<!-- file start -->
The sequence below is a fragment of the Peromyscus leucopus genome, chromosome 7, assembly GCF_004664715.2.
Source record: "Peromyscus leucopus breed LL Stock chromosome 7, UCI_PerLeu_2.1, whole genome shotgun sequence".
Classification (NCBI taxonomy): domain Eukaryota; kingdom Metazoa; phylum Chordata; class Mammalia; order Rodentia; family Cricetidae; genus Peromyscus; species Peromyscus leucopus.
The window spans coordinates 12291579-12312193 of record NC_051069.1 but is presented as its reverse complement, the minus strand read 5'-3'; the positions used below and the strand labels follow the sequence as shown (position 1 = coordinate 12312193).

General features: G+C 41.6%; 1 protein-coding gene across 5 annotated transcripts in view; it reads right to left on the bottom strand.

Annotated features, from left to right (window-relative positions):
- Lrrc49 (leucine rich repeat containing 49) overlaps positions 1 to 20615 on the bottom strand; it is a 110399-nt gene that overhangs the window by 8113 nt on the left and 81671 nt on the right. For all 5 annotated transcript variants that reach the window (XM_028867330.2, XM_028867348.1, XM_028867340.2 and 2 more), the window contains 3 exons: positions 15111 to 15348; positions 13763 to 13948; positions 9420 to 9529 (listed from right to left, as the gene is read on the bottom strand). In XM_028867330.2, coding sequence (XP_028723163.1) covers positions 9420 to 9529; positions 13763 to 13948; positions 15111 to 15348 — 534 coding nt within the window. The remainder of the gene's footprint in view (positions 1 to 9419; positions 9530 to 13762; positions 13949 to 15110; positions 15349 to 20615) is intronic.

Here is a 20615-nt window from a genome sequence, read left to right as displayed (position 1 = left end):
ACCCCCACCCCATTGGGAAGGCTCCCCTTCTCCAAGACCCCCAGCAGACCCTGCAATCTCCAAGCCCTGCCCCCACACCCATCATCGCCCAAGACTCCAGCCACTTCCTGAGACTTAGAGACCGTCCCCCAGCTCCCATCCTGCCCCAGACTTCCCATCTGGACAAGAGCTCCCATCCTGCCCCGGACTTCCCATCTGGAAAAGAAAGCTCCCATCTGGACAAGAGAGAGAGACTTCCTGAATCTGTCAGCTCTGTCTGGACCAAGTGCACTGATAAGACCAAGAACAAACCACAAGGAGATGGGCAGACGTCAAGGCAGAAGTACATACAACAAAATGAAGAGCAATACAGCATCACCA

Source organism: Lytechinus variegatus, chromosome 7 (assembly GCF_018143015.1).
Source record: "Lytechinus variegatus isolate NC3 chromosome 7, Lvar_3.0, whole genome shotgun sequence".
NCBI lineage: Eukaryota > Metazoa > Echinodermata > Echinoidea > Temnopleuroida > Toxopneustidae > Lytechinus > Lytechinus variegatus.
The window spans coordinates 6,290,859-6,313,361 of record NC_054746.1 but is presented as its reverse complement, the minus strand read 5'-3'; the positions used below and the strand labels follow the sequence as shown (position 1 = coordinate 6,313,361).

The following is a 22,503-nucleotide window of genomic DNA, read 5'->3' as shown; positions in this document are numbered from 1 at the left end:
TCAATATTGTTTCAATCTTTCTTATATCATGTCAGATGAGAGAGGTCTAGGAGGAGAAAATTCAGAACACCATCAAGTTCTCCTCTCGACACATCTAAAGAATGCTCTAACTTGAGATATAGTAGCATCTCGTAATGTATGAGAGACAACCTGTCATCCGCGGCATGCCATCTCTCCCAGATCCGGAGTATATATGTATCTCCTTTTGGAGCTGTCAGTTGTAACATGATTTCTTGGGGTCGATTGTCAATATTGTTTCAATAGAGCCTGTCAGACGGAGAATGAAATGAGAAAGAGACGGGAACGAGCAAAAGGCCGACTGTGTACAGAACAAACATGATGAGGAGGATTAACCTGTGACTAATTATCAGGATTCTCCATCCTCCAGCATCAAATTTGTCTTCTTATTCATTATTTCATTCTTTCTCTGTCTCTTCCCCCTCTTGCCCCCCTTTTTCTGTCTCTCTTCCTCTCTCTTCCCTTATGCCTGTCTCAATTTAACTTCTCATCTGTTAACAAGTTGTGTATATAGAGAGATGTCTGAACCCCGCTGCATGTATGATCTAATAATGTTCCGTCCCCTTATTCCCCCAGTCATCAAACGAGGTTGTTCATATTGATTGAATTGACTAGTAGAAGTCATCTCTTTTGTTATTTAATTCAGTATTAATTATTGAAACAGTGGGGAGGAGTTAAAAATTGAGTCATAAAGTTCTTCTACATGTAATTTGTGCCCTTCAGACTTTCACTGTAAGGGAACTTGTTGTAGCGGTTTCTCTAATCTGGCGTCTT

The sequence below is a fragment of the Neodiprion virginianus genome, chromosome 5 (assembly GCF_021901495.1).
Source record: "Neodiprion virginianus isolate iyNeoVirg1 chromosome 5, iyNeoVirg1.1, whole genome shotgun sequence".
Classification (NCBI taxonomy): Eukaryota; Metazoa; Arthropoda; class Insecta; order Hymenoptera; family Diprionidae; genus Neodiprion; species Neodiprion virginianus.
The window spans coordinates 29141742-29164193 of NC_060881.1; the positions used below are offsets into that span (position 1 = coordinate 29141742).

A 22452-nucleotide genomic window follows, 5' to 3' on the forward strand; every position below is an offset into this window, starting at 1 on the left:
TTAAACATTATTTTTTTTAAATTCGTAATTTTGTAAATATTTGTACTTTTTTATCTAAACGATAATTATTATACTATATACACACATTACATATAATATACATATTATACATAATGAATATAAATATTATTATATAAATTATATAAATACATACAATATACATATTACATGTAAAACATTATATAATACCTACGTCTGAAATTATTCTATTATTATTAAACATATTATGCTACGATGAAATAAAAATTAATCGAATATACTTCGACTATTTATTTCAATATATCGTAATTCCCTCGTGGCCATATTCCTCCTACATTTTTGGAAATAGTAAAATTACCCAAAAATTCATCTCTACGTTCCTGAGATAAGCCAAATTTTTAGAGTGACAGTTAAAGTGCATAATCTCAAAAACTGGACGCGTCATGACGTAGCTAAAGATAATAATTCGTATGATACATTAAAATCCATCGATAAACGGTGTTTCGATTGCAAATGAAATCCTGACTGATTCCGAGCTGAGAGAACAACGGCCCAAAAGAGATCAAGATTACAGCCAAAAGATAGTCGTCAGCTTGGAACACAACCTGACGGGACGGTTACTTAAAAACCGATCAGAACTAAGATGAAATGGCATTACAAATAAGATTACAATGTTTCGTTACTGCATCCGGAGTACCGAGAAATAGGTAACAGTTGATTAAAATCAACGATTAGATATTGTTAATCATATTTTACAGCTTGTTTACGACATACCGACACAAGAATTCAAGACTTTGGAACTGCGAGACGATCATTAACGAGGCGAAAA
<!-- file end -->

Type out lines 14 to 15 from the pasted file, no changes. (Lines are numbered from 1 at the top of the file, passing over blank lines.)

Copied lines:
The following is a 22,503-nucleotide window of genomic DNA, read 5'->3' as shown; positions in this document are numbered from 1 at the left end:
TCAATATTGTTTCAATCTTTCTTATATCATGTCAGATGAGAGAGGTCTAGGAGGAGAAAATTCAGAACACCATCAAGTTCTCCTCTCGACACATCTAAAGAATGCTCTAACTTGAGATATAGTAGCATCTCGTAATGTATGAGAGACAACCTGTCATCCGCGGCATGCCATCTCTCCCAGATCCGGAGTATATATGTATCTCCTTTTGGAGCTGTCAGTTGTAACATGATTTCTTGGGGTCGATTGTCAATATTGTTTCAATAGAGCCTGTCAGACGGAGAATGAAATGAGAAAGAGACGGGAACGAGCAAAAGGCCGACTGTGTACAGAACAAACATGATGAGGAGGATTAACCTGTGACTAATTATCAGGATTCTCCATCCTCCAGCATCAAATTTGTCTTCTTATTCATTATTTCATTCTTTCTCTGTCTCTTCCCCCTCTTGCCCCCCTTTTTCTGTCTCTCTTCCTCTCTCTTCCCTTATGCCTGTCTCAATTTAACTTCTCATCTGTTAACAAGTTGTGTATATAGAGAGATGTCTGAACCCCGCTGCATGTATGATCTAATAATGTTCCGTCCCCTTATTCCCCCAGTCATCAAACGAGGTTGTTCATATTGATTGAATTGACTAGTAGAAGTCATCTCTTTTGTTATTTAATTCAGTATTAATTATTGAAACAGTGGGGAGGAGTTAAAAATTGAGTCATAAAGTTCTTCTACATGTAATTTGTGCCCTTCAGACTTTCACTGTAAGGGAACTTGTTGTAGCGGTTTCTCTAATCTGGCGTCTT